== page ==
Growth, Assamese identity key issues in polls: Sarma
Guwahati Assam finance minister and Bharatiya Janata Party leader Himanta Biswa Sarma said that identity and development will be the key issues in the assembly polls scheduled to start on March 27.
The party, head of the ruling coalition in the state, has set a target of winning over 100 seats along with its allies in the 126-member Assam assembly, he said. The BJP itself, Sarma claimed, would improve its tally “significantly”.
“The BJP is contesting more seats than the last time; our allies have given us more space,” Sarma added.
In the 2016 state polls, the BJP won 60 of the 89 seats it contested. In the upcoming three-phase elections, the party is contesting 92 seats, while its allies, the United People’s Party Liberal (UPPL) and the Asom Gana Parishad (AGP), will contest eight and 26 seats respectively.
“This election will be fought on the issues of identity and development in equal measure,” Sarma said.
While the party is facing anti-incumbency and a backlash in some regions of the state over the National Register of Citizens (NRC) and the Citizenship Amendment Act (CAA), Sarma said the state government’s welfare schemes will help the BJP increase its tally.
The party is banking on improving its tally in 47 seats in the Upper Assam region where anti-CAA sentiment was a major concern for the party. The BJP won 35 of these 47 seats in 2016.
“Our target is to add at least 5 to 6 more seats here. Whether we will be able to maintain the lead in the second and third phase we will have to see, because there is a chance of losing about 10 seats in the second and the third phase [where the opposition has more strongholds]. At the end, the party will eventually make up for the losses because we are contesting more seats,” Sarma said.
Violent protests erupted in 2019 after Parliament approved the Citizenship Amendment Bill which seeks to fast-track the grant of citizenship to non-Muslim minorities from neighbouring countries of Pakistan, Bangladesh and Afghanistan. In Assam, where fear of outsiders translated into a seven-year long protest ending with the signing of the Assam Accord in 1985, some people saw the law as an instrument that would legitimise the claims of outsiders. The Assam Accord set the deadline for foreigners or outsiders entering the state to be treated as residents (and granted citizenship) as March 1975. CAA shifted this to December 2014, creating a stir in the state.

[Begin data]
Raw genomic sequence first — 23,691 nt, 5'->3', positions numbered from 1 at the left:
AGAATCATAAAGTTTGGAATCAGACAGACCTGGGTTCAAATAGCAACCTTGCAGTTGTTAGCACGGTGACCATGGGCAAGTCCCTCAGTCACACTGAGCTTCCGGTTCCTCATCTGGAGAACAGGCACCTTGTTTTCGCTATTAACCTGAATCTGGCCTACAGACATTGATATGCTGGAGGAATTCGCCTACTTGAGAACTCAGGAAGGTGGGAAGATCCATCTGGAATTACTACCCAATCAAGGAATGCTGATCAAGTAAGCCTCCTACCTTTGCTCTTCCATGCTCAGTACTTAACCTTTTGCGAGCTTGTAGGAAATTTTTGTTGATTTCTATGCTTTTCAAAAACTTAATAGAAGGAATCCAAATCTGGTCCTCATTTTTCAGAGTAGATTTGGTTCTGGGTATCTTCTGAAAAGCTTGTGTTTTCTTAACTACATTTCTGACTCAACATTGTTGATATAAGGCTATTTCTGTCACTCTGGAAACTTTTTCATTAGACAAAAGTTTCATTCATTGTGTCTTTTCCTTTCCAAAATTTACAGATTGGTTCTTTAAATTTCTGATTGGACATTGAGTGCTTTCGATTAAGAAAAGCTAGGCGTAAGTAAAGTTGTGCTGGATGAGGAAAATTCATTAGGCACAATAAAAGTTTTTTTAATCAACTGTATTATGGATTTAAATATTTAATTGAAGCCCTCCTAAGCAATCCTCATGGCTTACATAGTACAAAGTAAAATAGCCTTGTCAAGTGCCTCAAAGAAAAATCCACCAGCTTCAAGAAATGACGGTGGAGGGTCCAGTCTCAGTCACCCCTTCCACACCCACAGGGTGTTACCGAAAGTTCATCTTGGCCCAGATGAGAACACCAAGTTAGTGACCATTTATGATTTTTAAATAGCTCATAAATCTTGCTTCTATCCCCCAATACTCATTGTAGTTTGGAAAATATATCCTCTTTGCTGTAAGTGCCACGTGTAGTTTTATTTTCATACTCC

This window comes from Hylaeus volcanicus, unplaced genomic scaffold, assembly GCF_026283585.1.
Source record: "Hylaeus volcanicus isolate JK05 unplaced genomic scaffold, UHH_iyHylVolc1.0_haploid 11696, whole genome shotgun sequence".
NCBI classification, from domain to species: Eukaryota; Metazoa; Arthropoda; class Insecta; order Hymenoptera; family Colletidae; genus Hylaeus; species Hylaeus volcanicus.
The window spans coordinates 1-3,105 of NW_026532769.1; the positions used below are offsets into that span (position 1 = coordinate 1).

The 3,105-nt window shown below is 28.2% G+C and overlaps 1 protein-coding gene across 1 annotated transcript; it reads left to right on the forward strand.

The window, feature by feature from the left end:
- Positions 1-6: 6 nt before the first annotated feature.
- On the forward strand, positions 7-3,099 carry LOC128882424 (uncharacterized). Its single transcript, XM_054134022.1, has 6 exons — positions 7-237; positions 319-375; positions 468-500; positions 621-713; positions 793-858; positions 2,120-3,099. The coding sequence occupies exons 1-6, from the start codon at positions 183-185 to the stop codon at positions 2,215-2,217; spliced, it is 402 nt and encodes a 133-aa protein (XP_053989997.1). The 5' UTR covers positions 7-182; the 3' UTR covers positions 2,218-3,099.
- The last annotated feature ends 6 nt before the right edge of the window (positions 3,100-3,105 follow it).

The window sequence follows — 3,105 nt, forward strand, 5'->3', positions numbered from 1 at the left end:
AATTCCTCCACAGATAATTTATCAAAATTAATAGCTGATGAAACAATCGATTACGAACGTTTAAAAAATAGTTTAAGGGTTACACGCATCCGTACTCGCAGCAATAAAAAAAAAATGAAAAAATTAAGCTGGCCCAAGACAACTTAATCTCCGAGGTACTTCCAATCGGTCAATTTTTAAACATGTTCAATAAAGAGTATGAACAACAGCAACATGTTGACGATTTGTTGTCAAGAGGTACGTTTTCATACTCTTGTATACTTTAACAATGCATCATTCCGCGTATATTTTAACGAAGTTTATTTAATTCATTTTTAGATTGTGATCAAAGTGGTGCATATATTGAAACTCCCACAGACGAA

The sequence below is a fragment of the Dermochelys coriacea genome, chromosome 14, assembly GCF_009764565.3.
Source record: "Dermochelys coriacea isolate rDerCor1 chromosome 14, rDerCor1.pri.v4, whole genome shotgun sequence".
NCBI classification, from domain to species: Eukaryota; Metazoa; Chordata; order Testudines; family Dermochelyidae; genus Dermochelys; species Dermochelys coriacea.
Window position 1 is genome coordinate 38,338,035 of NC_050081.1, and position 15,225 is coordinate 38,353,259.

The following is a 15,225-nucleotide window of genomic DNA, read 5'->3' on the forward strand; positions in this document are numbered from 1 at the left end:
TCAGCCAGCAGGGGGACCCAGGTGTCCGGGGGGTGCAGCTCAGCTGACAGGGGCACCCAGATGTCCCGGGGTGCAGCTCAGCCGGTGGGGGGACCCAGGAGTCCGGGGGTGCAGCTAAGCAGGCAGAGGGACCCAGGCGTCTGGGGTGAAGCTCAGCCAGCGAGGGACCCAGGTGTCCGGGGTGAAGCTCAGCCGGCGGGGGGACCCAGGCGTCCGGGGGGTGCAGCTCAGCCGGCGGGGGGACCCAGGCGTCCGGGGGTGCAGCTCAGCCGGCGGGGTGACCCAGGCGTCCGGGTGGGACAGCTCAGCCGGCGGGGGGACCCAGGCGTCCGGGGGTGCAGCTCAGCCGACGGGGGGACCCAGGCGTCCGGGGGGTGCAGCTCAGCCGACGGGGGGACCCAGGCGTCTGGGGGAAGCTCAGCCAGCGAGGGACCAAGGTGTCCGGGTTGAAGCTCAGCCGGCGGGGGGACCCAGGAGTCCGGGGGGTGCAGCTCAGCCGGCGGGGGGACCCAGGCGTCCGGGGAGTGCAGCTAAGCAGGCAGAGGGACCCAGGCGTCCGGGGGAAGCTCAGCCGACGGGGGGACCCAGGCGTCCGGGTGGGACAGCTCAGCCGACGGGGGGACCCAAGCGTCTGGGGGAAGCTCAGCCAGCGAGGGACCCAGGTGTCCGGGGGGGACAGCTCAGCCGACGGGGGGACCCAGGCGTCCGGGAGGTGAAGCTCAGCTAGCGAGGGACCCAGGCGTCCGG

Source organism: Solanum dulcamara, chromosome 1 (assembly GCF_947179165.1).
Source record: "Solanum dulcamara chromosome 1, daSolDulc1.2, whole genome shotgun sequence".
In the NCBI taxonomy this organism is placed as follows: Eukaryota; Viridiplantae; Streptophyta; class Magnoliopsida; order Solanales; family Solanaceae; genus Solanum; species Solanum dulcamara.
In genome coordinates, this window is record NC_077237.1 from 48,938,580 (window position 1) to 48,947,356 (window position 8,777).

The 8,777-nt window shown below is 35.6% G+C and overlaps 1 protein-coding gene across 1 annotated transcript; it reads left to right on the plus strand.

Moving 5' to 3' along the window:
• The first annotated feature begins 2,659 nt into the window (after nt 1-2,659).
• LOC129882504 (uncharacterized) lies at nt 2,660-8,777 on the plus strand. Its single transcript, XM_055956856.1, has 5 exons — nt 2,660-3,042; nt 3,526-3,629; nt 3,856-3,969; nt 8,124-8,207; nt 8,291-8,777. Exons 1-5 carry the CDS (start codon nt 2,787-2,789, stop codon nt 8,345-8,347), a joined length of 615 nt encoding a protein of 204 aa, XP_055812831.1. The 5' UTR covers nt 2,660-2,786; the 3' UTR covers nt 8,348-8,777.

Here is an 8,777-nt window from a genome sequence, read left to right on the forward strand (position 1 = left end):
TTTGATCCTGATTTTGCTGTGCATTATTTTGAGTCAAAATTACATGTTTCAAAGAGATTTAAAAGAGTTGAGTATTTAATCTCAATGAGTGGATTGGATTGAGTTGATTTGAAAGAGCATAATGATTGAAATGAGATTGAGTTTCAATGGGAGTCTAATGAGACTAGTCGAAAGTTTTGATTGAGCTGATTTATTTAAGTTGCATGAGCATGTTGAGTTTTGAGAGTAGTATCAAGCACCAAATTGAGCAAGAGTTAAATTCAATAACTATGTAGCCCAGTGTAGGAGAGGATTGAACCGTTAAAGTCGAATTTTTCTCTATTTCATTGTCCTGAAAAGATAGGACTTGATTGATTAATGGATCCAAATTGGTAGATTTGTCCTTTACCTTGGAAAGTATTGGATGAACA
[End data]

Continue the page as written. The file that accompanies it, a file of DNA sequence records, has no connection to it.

Two regional parties, the Assam Jatiya Parishad (AJP) and the Raijor Dal, are hoping to dent the BJP’s vote share in the region, banking on the anti-CAA sentiment.
Sarma, however, dismissed these concerns. “They will not affect our traditional vote bank. These parties [AJP and RD] will dent the Congress vote bank by about 2000-3000 votes in all the constituencies.”
The updated NRC for Assam, released in August 2019, excluded 1.9 million of the nearly 33 million applicants. Calling the list faulty, the BJP said that the names of many genuine citizens were left out. The NRC is yet to be notified.
In lower Assam, where there is a significant Muslim population in constituencies such as Barpeta, Bongaigaon, and Nalbari , the BJP is confident that alliance with Badruddin Ajmal’s AIUDF may end up hurting the Congress. While admitting that the Congress-AIUDF combine has a “good chance” in the region, Sarma said a shift from the “strategic alliance” between the Congress and the AIUDF to a “formal alliance” has upset traditional Congress voters.
“In seats such as Nazira, which were once seen as strongholds of the Congress, people are not voting for them because of the alliance [with AIUDF],” Sarma pointed out, adding that a “strategic alliance” or announcement of a deeper alliance after tge first phase of polling may have actually helped the Congress.
The BJP believes the Congress will lose between six to seven seats in its strongholds. “The alliance may help them in lower and middle Assam, but there is the loss that the party will face in the Northern and upper part of the state,” he said.
The Congress, which has come under sharp attack from the BJP for its alliance with the allegedly communal AIDUF, has said that the ruling party is trying to polarize voters. “They had no problems contesting the district council elections sitting in Ajmal’s lap. When they wanted seats in the Rajya Sabha they went to Ajmal for his votes and now when he has rejected them he has suddenly become communal. The BJP’s three principles of fighting an election are divide and rule, distract and rule and distort and rule,” said Congress spokesperson Gourav Vallabh.
Sarma said that the conflict with Ajmal is “civilisational”. “Our culture is different, and reconciliation is not easily possible. This conflict was not started by Ajmal, he is the symbol of what is inimical to us. He symbolizes civilisational conflict,” he said.
“He is an Indian but not an Assamese. From 1935, the late Gopinath Bordoloi started the Congress versus Muslim League fight, it was then taken up by the AGP and now depends on the BJP. This is a real battle in Assam, which we call a civilisational conflict.”